AMD introduced the Ryzen 8040 series of laptop processors at the company’s AI event, transforming the discussion about the importance of CPU speed, power consumption and battery life into one that puts AI at the forefront.
In January 2023, AMD introduced the Ryzen 7000 family, of which the Ryzen 7040 included the first use of what AMD then called XDNA architecture, which powers Ryzen AI. (When rival Intel introduced its Meteor Lake processor last summer, Intel started calling the AI accelerator an NPU, and the name stuck.)
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More than 50 laptop models are already being delivered with Ryzen AI, those responsible explain. Now it’s about AMD’s next NPU, Hawk Point, in the Ryzen 8040. In AMD’s case, the XDNA NPU supports the Zen CPU, while the GPU’s Radeon RDNA architecture provides the graphics performance. But all three logical components work in harmony and contribute to a larger whole.
“We see AI as the most transformative technology of the last decade,” said Dr. Lisa Su, AMD’s Chief Executive, at the start of AMD’s “Advancing AI” presentation on Wednesday.
These applications should benefit from AI
Now the “battle” is being waged on multiple fronts. While Microsoft and Google want AI to be computed in the cloud, all of the heavyweight chipmakers are advocating for it to be processed locally on the PC. This means finding applications that can take advantage of local AI processing capabilities. And the means working with software developers to program applications for specific processors. The result is that AMD and its competitors must provide software tools to allow these applications to communicate with their chips.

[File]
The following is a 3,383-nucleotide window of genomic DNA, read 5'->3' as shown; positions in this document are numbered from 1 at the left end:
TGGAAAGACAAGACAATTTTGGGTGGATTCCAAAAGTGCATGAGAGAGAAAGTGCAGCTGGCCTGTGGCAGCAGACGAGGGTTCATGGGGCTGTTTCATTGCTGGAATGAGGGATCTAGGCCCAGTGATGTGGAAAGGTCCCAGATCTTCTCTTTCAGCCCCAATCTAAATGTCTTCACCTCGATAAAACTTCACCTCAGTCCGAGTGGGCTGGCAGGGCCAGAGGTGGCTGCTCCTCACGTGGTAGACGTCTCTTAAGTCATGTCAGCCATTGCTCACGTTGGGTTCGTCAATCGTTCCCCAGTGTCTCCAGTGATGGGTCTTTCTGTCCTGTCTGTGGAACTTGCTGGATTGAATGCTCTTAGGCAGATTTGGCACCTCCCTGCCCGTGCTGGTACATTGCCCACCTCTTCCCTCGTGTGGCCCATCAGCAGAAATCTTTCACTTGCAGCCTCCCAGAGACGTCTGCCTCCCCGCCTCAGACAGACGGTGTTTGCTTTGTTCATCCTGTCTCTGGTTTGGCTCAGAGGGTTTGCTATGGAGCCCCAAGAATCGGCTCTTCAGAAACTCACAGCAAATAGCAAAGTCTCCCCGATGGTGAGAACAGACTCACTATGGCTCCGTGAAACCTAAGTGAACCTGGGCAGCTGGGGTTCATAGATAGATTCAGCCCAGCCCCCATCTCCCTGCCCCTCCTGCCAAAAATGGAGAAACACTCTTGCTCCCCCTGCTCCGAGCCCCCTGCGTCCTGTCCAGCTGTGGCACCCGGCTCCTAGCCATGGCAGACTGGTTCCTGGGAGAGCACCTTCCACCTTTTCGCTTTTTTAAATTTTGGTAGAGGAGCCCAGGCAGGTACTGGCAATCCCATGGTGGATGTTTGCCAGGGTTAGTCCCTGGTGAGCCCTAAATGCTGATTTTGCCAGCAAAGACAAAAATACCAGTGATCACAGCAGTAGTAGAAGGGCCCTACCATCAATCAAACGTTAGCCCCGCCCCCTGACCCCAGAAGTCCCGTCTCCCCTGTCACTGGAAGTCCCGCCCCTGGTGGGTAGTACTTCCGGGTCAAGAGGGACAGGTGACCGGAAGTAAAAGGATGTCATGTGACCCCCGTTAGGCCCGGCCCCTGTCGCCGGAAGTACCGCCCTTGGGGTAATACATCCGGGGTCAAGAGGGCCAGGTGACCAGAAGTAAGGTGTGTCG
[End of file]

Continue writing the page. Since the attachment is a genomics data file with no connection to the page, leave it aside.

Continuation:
Of course, AMD, Intel, and Qualcomm want these applications to run most effectively on their own silicon, so chipmakers have to compete in two different ways: Not only do they have to make the most powerful AI silicon, but they also have to ensure that app developers can can program with their chips in the most efficient way possible.
Chipmakers have been trying to get game developers to do the same for years. And although AI can seem inscrutable from the outside, familiar concepts can be teased out: quantization, for example, can be seen as a form of data compression that allows large-language models that typically run on powerful server processors to reduce their complexity and run on local ones Processors like the Ryzen 8000 series run. These types of tools are critical to the success of “local AI.”
The eight mobile Ryzen 8040 processors
AMD has announced the Ryzen 8040 series now, but you won’t see them in laptops until next year.
The Ryzen 8040 series combines AMD’s Zen 4 architecture, its RDNA 3 GPUs and (still) the first generation XDNA architecture. However, the new chips use AMD’s second NPU. The first, “Phoenix,” included 10 NPU trillion operations per second (TOPS) and 33 total TOPS, with the rest coming from the CPU and GPU. The 8040 series includes “Hawk Point” which increases the NPU TOPS to 16 TOPS and 39 TOPS overall.
Donny Woligroski, senior mobile processor technical marketing manager, told members of the press that the CPU AVX-512 uses VNNI instructions to run lightweight AI functions on the CPU. AI can also run on the GPU, but with high, inefficient power consumption – an attitude we also know from Intel.
“When it comes to efficiency, raw power is not enough,” Woligroski emphasized. “You have to be able to run the whole thing in a laptop.”
There are nine members of the Ryzen 8040 series. The Hawk Point NPU is one of the seven most powerful. They vary from 8 cores/16 threads and a boost clock of 5.2 GHz at the top to 4 cores/8 threads and 4.7 GHz. TDPs range from a minimum of 15W to a 35W processor at the top end, reaching up to 54W.